17 December 2016

The Bismarck Tribune reports…

The 70 acres planted this year were part of a pilot research project to determine whether the crop could be successful in North Dakota.

And according to the department, early results look promising. Producers gave positive feedback on yields and profitability, as well as the growing potential across a range of soil types. The fields may also be good for honey production, with many bees seen buzzing about.

Growers encouraged the state to continue the program.

The pilot, funded with registration fees and general funds, is open to applications again for 2017.

But a $64,000 budget enhancement to cover lab testing fees, travel, public information, and other operating expenses wasn’t included in the governor’s budget, program coordinator Rachel Seifert-Spilde.

She said staff members will put in the extra hours to keep things running without the extra funds. The department may have to go to the Legislature to request an increase in the program participation fee to cover the cost of THC testing, the tab for which was previously picked up by the state.

Hemp can be used in products such as rope, paper and clothing, and crushing it produces oil for soaps and lotions.

Production is limited, since federal drug law doesn’t differentiate between hemp and marijuana. Only universities and state agriculture departments are able to conduct hemp research.

North Dakota’s agriculture department was registered as a hemp seed importer in 2015. Growers whose applications were approved were supplied with Canadian hemp varieties.

Profits per acre ranged from $507 to about $868 per acre in Benson County. Yields ranged from 895 pounds per acre to 1,266.

Clarence Laub harvested about 5,000 pounds from his family farm near Elgin and planned to sell the oil and flour under the Laub Farm label at a seasonal embroidery and gift store at Kirkwood Mall in Bismarck.

Proposals from growers for this year’s program are due at 5 p.m. Jan. 31. Seifert-Spilde said preference will be given to proposals that build off the prior year’s research.

Full Report: http://bismarcktribune.com/news/state-and-regional/hemp-program-heads-into-second-year/article_d5e01564-6f27-54c7-b8ce-85d2e35bd9d4.html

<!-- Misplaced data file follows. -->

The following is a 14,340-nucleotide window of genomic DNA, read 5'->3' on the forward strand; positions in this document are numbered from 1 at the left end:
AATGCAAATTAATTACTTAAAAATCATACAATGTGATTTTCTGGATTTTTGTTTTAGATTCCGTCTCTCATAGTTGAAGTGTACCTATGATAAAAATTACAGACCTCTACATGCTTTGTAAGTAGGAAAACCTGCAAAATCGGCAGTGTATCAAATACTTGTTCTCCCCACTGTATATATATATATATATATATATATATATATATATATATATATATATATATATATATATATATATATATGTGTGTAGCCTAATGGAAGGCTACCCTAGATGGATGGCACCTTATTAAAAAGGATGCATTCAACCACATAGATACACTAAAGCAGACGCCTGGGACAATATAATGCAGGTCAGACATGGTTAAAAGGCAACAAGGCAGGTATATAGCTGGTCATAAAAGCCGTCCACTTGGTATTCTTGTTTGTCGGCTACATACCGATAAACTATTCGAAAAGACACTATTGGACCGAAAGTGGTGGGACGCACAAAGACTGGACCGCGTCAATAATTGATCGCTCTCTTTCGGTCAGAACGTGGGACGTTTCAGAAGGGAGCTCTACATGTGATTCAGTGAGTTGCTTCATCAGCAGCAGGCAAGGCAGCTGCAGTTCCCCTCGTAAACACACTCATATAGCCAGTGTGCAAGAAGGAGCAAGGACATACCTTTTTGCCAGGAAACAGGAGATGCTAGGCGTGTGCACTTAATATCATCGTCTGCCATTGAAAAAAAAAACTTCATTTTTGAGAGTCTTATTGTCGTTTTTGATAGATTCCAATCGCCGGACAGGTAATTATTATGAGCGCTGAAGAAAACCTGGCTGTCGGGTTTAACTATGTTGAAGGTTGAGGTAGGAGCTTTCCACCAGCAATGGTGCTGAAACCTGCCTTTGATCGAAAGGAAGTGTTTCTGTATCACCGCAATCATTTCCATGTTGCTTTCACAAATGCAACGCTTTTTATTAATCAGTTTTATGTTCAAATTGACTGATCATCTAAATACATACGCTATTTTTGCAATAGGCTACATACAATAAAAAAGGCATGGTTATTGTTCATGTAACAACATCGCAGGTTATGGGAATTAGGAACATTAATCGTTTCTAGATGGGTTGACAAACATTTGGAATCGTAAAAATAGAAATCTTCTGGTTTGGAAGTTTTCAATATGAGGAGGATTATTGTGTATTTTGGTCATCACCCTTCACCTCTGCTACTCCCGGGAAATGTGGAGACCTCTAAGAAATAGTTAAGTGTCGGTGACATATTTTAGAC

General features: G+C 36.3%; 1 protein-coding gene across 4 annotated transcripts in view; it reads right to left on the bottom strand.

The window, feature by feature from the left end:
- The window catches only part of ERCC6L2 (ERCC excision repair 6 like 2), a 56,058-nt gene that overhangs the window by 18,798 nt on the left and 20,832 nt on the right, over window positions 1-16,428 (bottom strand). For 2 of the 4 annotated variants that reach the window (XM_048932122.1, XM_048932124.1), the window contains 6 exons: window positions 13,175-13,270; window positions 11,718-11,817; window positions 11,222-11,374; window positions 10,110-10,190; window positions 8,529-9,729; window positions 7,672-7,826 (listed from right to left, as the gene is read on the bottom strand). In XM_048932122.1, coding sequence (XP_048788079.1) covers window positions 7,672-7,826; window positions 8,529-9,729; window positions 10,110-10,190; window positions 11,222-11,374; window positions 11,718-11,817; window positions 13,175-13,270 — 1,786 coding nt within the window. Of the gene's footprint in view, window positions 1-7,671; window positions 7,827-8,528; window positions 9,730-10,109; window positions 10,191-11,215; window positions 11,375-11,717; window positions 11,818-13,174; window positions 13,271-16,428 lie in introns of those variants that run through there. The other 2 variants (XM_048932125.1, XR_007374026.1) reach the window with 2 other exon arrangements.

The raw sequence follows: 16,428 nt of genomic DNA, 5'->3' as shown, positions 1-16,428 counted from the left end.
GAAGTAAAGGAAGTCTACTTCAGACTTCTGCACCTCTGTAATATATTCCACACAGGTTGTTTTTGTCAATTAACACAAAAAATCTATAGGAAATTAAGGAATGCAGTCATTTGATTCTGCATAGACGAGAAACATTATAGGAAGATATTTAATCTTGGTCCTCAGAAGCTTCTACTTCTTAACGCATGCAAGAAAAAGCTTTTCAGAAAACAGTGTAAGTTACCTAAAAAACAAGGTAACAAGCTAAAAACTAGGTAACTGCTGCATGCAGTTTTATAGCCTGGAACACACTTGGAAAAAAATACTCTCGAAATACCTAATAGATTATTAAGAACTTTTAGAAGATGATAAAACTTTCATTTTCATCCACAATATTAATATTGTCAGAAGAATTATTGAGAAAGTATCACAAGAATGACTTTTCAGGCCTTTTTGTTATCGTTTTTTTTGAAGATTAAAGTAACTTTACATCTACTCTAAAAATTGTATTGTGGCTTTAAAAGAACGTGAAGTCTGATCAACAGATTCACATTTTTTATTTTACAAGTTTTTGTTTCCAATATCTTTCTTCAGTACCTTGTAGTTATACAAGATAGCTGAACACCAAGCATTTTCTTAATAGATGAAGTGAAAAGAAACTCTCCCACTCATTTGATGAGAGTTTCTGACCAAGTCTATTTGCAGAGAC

North Dakota Department of Agriculture Press Release & Contact Information

Participants sought for 2017 industrial hemp pilot program

Submitted December 12, 2016

BISMARCK – Participants are being sought for the second year of North Dakota Department of Agriculture’s industrial hemp pilot program.

“Industrial hemp may only be grown in North Dakota through the North Dakota Department of Agriculture’s pilot program or by institutions of higher education,” North Dakota Agriculture Commissioner Doug Goehring said. “We are currently seeking applicants wishing to participate in the department’s pilot program for the purposes of agricultural or academic research.”

A provision in the 2014 farm bill gives authority to state departments of agriculture to cultivate industrial hemp for research purposes. Participants planted 70 acres of hemp in 2016, the first year of the program.

Applicants must submit a project proposal application and request for seed (if applicable). Proposals will be ranked by a committee appointed by the agriculture commissioner.

Applicants chosen will be required to submit a notarized application, signed memorandum of understanding, fingerprints and associated fees.

Applications and instructions can be found at http://www.nd.gov/ndda/program/industrial-hemp.

The deadline for proposal documents is 5 p.m. CST, Tuesday, January 31, 2017. Emailed or faxed submissions will not be accepted.

Research proposals will be date stamped when received. All received research proposals will remain unopened until February 1, at which point all proposals will be opened and reviewed.

Goehring said applicants needing more information should contact the Department of Agriculture’s Rachel Seifert-Spilde at 701-328-4128 or rseifert@nd.gov.